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Arsonist Torches Birthplace Of South Korean President’s Father Over Scandal

Lee Jong-hyun/News1 via REUTERS

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Ryan Pickrell China/Asia Pacific Reporter
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The South Korean president made a rare public appearance Thursday after an arsonist set the birthplace of her father ablaze.

Embattled President Park Geun-hye has faced repeated protests, calls for her resignation, and impeachment threats in recent weeks due to her alleged involvement in an influence-peddling scandal. The scandal has consumed the country and threatens to paralyze the government for months to come. Park has a record low approval rating of four percent, with millions demanding her removal from office.

She announced her willingness to resign Tuesday and put her fate in the hands of the National Assembly. South Korean lawmakers are debating giving her the opportunity to resign with dignity next year or to move forward with impeachment proceedings.

Authorities detained a middle-aged man Thursday who revealed that he torched the birthplace of Park’s father, now a famous memorial shrine, in Gumi because he was outraged over the president’s refusal to immediately resign, the Associated Press revealed.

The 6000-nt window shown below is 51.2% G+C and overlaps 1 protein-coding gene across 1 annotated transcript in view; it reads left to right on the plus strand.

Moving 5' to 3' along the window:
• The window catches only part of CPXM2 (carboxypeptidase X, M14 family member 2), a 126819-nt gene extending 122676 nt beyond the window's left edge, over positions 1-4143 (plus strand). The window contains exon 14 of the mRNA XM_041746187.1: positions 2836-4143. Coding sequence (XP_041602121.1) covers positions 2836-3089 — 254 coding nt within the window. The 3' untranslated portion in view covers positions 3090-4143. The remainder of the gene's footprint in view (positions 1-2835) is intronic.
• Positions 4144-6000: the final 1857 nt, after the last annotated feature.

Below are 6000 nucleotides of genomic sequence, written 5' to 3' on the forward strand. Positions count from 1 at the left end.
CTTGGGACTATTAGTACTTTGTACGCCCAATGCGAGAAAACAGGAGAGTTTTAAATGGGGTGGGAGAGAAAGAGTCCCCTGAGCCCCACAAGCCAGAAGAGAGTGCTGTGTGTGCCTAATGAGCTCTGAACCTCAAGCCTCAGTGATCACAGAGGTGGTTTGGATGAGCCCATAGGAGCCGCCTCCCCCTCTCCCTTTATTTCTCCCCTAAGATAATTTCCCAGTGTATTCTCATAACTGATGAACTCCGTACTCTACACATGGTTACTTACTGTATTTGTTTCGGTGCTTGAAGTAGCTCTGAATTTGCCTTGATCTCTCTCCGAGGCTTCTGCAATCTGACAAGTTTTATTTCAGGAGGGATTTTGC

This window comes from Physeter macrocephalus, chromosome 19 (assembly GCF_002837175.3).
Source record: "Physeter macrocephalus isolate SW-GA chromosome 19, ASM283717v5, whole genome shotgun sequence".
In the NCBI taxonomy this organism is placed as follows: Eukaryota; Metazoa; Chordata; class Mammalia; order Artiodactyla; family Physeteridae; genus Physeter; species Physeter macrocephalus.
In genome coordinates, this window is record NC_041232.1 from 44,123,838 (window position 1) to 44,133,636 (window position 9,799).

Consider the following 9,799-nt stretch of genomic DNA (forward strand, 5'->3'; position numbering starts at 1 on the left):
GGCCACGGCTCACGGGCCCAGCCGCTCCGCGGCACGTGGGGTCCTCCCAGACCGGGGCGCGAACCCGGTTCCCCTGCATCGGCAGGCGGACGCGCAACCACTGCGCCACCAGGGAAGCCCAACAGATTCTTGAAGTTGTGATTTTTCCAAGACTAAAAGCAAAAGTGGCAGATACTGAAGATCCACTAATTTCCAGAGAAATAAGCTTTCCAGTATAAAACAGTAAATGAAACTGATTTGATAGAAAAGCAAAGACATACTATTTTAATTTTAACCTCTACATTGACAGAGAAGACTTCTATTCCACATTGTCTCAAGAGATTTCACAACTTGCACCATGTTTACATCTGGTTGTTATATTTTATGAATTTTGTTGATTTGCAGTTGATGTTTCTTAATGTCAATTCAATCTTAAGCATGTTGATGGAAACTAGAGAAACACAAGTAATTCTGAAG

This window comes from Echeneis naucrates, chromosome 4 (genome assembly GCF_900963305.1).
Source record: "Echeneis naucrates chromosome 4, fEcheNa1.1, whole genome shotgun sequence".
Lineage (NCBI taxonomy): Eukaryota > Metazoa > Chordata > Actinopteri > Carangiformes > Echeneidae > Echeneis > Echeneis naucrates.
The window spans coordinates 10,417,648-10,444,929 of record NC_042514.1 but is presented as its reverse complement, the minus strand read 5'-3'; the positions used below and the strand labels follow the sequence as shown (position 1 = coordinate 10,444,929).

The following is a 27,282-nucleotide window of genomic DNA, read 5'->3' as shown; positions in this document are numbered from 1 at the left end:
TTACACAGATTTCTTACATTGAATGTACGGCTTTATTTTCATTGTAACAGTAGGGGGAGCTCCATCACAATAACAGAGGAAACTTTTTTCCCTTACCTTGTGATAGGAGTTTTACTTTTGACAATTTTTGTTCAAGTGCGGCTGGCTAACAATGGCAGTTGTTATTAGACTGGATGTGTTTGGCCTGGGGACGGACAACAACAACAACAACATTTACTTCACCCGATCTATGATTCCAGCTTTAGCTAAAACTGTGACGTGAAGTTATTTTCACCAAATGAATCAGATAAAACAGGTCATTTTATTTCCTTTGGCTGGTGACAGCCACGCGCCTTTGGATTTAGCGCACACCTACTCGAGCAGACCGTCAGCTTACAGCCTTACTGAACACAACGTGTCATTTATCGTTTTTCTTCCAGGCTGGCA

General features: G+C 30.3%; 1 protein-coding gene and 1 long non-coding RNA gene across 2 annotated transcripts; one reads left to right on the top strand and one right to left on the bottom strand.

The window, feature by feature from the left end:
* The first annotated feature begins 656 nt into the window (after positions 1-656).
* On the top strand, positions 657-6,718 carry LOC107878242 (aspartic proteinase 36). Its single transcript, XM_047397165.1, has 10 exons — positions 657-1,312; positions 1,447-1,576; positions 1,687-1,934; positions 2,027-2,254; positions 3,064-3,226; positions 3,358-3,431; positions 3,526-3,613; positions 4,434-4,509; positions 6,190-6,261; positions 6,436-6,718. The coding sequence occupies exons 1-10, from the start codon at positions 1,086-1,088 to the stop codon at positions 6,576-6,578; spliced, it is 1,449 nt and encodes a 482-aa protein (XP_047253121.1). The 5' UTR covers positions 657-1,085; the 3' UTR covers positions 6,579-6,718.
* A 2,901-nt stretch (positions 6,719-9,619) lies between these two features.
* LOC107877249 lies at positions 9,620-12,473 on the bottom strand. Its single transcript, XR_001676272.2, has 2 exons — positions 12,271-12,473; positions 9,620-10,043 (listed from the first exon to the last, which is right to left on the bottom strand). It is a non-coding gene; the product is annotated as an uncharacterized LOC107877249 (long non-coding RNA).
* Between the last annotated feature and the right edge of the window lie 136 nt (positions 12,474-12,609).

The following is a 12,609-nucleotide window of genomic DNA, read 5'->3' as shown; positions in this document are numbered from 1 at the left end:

“The president should have resigned or killed herself. I set the fire because she did neither,” the suspect said, according to Yonhap News Agency.

The suspect apparently used paint thinner to start the fire.

Police are investigating whether the suspect also wrote the words “Kill yourself, Park Geun-hye. Stop soiling your father’s name” in the visitor’s book at the memorial.

Park’s father Park Chung-hee seized power through a military coup in 1961. He ruled with an iron fist as an dictator for 18 years before he was assassinated by his spy chief.

Park’s late father is a controversial figure in South Korea. While some revile him as an authoritarian dictator, others praise him for stimulating the country’s economic growth.

The memorial was reportedly gutted by the fire, destroying portraits of the former dictator and his wife, Yook Young-soo.

Park visited the nearby town of Daegu Thursday following another fire. The town has traditionally been very supportive of the president.

“Merchants here supported me whenever I had difficulties and I’m really sorry,” Park said during her visit, “I agonized a lot over whether I should come here in the current situation.”

Returning to her car, Park reportedly burst into tears.

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